People

Principal Investigator

Naomi Ehrich Leonard
Office: D-234 E-Quad
Email: naomi@princeton.edu
Phone: (609) 258-5129
MAE Faculty Profile
Full Bio
Teaching

Prof. Leonard’s background includes feedback control theory, nonlinear dynamics, geometric mechanics, and robotics, where she has made contributions both to theory and to application. She studies and designs complex, dynamical systems comprised of many interacting agents, including, for example, animals, robots, and/or humans that move, sense, and decide together. Her research program emphasizes the development of analytically tractable mathematical models of collective dynamics that provide the systematic means to examine the role of feedback (responsive behavior), interconnection (who is communicating with whom), heterogeneity (individual differences) in the behavior, learning, and resilience of groups in changing environments.

Leveraging mathematical models, Leonard has studied mechanisms of collective behavior in fish schools, bird flocks, honeybee swarms, and ant colonies, and she has designed rules for distributed robotic vehicles to perform collaborative tasks ranging from adaptive ocean sampling to trash collection in human-populated spaces. A former student of dance and life-long dance enthusiast, she has grown increasingly interested in intersections with dance and composition.

Current Post-docs

María Santos
Department: MAE
Office: H-116 E-Quad
Email: maria.santos [at] princeton.edu
Personal Webpage

My research focuses on the distributed coordination of multi-robot systems, with a particular focus on modeling heterogeneous capabilities within large swarms of robots. I am also very interested on exploring how to use swarm robotics in various forms of artistic expression, including theatre or painting.

Current Graduate Students

Giovanna Amorim
Department: MAE
Office: H-120 E-Quad
Email: giamorim [at] princeton.edu
Personal Webpage

I am broadly interested in multi-agent dynamical systems, control theory, and robotics. My current research focuses on the distributed control of opinion patterns on signed networks of agents.

Charlotte Cathcart
Department: MAE
Office: H-120 E-Quad
Email: cathcart [at] princeton.edu
Student Profile

Broadly interested in feedback control, robotics, and people, my research focuses on what processes and control strategies can be used to aid human-robot interactions and encourage collaboration. I am currently exploring the use of opinion dynamics to dictate reactive motion control and collision avoidance for on-ground robots to safely pass by humans.

Isla Xi Han
Department: Architecture
Office: H-120 E-Quad
Email: xihan [at] princeton.edu
Student Profile
Personal Website

My research interests lie at the intersection of multi-agent systems, human-robot collaboration, and stigmergic construction. Specifically, I explore how heterogeneous teams consisting of both humans and robots can design and build creative, high-performance structures by making local on-the-fly decisions.

Justin Lidard
Department: MAE
Office: H-120 E-Quad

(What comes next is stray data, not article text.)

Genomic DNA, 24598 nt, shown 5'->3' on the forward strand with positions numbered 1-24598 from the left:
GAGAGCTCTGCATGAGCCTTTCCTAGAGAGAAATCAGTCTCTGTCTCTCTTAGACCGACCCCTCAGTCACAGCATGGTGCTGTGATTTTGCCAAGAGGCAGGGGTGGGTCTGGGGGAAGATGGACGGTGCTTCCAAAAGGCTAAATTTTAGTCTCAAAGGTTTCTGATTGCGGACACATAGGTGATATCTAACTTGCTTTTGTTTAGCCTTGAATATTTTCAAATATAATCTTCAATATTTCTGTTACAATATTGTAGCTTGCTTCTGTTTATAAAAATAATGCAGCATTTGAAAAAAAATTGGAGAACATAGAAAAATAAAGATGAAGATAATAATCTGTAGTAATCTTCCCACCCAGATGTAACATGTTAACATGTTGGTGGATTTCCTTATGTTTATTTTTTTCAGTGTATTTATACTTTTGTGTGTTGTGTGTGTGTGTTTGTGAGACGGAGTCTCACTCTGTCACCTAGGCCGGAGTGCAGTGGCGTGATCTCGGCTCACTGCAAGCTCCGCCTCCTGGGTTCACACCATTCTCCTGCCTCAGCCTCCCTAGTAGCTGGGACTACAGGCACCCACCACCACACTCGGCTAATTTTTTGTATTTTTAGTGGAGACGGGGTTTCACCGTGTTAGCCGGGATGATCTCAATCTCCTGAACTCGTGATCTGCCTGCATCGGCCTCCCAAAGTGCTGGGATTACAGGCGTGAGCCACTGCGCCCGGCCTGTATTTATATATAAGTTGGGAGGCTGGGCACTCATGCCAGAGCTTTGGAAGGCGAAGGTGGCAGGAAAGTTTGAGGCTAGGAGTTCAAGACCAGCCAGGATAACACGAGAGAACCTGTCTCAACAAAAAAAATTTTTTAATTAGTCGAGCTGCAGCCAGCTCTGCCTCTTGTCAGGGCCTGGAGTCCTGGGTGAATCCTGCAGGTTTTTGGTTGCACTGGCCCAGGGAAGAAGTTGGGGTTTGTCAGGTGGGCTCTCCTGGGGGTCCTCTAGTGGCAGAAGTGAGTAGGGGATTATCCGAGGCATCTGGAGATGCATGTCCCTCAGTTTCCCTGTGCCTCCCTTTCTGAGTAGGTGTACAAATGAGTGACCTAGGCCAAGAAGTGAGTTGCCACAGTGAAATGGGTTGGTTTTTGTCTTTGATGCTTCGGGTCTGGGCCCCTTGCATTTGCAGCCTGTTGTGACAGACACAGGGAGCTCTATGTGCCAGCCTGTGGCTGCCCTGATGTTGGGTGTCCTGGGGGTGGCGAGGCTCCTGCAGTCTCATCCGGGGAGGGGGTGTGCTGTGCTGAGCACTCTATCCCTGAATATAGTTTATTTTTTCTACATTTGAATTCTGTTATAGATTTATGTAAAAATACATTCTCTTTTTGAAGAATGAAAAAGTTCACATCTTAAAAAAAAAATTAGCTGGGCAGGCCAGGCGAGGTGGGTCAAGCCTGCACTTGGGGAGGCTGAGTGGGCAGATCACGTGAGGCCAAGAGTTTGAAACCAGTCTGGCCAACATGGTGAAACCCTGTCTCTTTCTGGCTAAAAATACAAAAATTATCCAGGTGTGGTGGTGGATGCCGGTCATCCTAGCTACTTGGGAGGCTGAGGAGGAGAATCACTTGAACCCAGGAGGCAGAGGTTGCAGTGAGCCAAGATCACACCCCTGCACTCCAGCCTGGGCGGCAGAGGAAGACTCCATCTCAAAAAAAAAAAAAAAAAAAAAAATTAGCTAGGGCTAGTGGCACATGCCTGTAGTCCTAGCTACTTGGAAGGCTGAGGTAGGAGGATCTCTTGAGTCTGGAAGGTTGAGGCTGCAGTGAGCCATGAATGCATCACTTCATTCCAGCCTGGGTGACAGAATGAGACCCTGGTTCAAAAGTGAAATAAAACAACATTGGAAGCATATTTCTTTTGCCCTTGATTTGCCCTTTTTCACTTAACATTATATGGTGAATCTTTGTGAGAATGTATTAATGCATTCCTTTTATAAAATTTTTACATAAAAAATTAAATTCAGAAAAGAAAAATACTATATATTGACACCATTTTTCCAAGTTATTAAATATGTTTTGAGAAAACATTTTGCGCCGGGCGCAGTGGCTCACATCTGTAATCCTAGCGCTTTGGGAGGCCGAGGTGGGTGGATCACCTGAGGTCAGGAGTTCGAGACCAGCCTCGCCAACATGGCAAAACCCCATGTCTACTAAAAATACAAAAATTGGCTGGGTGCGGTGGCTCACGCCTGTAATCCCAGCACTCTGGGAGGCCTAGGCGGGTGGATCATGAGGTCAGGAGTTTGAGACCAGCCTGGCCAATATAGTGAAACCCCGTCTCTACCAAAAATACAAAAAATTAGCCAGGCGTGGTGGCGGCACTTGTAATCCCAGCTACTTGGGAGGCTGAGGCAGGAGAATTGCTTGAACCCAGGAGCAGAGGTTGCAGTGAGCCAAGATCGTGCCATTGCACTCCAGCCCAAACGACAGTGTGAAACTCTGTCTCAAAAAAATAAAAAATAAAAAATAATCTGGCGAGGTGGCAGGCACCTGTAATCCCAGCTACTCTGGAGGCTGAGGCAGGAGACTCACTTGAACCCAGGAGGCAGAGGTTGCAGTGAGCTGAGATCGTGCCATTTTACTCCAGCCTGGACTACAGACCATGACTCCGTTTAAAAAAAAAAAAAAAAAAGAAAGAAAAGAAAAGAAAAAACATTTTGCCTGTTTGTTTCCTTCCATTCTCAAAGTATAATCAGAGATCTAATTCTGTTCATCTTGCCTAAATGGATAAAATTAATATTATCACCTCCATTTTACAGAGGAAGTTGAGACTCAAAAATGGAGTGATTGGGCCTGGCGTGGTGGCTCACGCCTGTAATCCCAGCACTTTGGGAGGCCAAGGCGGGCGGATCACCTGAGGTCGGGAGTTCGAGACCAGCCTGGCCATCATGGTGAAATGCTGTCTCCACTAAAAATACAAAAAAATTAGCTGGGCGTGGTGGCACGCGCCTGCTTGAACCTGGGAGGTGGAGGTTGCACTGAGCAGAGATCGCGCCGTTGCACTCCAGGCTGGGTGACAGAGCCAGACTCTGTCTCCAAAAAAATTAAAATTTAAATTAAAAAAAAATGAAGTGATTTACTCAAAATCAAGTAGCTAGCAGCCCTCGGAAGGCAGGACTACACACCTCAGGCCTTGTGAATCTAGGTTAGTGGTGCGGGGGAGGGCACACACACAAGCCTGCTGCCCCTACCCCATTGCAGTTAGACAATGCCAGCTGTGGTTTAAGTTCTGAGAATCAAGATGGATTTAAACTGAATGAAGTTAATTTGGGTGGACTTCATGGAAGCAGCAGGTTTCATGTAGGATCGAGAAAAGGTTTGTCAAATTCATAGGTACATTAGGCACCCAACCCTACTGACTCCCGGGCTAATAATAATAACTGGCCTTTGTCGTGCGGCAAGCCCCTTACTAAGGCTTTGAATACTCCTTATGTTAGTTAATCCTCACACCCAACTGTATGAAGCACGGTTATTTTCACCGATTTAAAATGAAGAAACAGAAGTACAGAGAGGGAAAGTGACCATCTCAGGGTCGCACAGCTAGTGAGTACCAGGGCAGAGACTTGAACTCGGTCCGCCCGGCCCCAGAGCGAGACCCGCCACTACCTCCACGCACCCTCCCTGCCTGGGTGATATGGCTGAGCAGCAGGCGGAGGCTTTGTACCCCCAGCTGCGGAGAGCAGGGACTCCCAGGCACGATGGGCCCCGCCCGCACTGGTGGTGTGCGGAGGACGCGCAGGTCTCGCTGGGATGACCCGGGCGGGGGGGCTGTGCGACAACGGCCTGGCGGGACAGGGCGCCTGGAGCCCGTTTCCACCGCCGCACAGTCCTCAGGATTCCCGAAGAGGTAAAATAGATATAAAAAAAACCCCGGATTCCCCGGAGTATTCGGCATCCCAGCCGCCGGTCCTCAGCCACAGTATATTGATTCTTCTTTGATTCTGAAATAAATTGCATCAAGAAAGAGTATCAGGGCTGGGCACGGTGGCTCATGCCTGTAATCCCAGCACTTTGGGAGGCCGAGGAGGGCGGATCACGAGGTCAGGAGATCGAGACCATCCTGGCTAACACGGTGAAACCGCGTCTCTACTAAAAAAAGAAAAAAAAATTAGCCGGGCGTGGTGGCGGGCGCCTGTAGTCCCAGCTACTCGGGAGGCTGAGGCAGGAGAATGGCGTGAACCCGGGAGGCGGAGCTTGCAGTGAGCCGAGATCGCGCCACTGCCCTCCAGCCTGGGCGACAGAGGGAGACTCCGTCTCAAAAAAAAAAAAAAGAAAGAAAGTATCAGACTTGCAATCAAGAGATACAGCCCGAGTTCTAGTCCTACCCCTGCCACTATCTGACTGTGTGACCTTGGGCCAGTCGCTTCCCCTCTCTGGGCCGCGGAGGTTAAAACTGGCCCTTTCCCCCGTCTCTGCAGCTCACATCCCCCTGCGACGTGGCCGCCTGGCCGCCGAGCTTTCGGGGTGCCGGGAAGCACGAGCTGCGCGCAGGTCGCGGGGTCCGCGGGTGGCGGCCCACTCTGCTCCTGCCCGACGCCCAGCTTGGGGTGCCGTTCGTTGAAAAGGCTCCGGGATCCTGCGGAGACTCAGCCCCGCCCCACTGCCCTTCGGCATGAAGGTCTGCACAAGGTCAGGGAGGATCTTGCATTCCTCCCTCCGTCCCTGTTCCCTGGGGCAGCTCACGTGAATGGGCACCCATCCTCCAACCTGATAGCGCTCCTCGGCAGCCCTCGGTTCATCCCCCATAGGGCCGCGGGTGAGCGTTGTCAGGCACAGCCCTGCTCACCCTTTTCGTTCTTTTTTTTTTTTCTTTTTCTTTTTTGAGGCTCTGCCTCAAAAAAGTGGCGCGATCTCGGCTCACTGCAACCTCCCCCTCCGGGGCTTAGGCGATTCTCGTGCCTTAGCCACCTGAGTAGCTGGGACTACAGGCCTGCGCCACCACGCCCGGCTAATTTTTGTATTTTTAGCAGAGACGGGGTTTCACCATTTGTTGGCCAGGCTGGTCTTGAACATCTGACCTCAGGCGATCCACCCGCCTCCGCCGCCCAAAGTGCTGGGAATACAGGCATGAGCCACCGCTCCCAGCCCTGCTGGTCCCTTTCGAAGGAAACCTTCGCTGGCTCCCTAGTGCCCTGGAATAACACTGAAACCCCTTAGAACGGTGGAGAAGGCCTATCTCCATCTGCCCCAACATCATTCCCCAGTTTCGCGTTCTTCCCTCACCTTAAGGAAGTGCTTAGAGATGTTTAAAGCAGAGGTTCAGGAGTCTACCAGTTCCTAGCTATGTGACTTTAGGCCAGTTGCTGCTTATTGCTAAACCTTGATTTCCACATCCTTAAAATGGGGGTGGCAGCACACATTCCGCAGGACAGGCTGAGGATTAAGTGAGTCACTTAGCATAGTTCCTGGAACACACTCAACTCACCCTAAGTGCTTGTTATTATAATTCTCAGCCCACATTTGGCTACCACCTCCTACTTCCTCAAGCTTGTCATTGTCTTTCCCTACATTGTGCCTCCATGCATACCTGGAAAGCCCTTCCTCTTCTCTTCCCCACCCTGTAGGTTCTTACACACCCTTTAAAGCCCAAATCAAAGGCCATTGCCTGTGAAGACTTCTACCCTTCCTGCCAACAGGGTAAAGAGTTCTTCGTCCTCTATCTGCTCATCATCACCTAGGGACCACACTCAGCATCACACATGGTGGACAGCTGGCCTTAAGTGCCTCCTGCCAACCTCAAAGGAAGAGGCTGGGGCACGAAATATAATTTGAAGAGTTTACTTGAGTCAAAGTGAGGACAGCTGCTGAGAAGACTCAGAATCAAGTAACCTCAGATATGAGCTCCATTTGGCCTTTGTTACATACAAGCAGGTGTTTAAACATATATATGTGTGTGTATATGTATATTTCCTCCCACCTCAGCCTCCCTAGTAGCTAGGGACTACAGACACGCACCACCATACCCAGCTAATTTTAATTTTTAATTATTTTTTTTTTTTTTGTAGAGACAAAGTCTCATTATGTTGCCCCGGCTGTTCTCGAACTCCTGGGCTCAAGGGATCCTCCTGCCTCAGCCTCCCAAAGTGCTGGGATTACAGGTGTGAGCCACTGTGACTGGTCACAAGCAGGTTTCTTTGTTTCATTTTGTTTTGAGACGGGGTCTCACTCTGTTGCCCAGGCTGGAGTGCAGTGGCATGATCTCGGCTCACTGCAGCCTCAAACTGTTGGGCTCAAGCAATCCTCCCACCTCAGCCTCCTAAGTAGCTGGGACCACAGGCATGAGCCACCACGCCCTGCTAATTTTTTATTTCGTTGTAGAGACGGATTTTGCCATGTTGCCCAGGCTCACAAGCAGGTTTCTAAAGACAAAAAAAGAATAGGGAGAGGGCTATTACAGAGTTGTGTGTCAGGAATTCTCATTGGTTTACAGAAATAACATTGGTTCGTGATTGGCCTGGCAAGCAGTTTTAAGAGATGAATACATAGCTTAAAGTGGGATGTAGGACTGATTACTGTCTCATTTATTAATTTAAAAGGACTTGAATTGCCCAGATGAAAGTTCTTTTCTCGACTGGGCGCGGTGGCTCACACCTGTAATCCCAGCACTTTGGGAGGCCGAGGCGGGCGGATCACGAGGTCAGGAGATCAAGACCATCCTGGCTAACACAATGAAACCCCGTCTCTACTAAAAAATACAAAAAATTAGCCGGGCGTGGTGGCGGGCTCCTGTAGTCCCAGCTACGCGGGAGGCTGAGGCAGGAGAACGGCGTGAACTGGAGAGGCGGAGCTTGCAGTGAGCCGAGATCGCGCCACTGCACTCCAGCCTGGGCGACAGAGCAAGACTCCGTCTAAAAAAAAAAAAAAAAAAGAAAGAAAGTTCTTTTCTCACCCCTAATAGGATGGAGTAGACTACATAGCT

Email: jlidard [at] princeton.edu
Student Profile
Personal Webpage

My research interests lie at the intersection of machine learning, optimization, multi-agent systems, and control theory, primarily in (deep) multi-agent reinforcement learning (MARL) and efficient decentralized decision-making. I am currently working on new algorithms that allow learning agents to solve game-theoretic tasks while using communication to promote coordination and cooperation.

Udari Madhushani
Department: MAE
Office: H-120 E-Quad
Email: udarim [at] princeton.edu
Student Profile
Personal Webpage

I am broadly interested in the problems at the intersection of machine learning, control theory and robotics.

Justice Mason
Department: MAE
Office: H-120 E-Quad
Email: jjmason [at] princeton.edu
Student Profile

My research interests are at the intersection of robotics, control, and machine learning. I’m interested in questions about how robots perform cooperative tasks, specifically in space applications. Currently, I am working on using learning techniques to predict the dynamics of 3D rigid-body objects for the purposes of model-based control.

Yenan (Daniel) Shen
Department: MAE
Office: H-120 E-Quad
Email: yenan.shen [at] princeton.edu

I am interested in designing and controlling of physics-based deformable structures and soft robotics. Specifically, my research interest is using topological optimization and inverse learning to use physics-based mechanisms in designing soft robotics. In addition, I am passionate about controlling the soft robotics and using reinforcement learning to achieve controllable locomotion.

Kathryn Wantlin
Department: COS
Office: Computer Science Building 418b
Email: kw2960 [at] princeton.edu
Personal Webpage

My research focuses on the intersection of machine learning and multi-agent systems. Currently, I study statistical approaches for modeling emergent properties in swarm robotics and cellular morphogenesis as well as machine learning methods for training populations of cooperative agents.

Current Undergraduate Students

  • Ken Nakamura, MAE
  • Christine Ohenzuwa, MAE
  • Caroline Hana, ECE

Former Graduate Students 

(*co-advised, **visiting)

Former Post Docs

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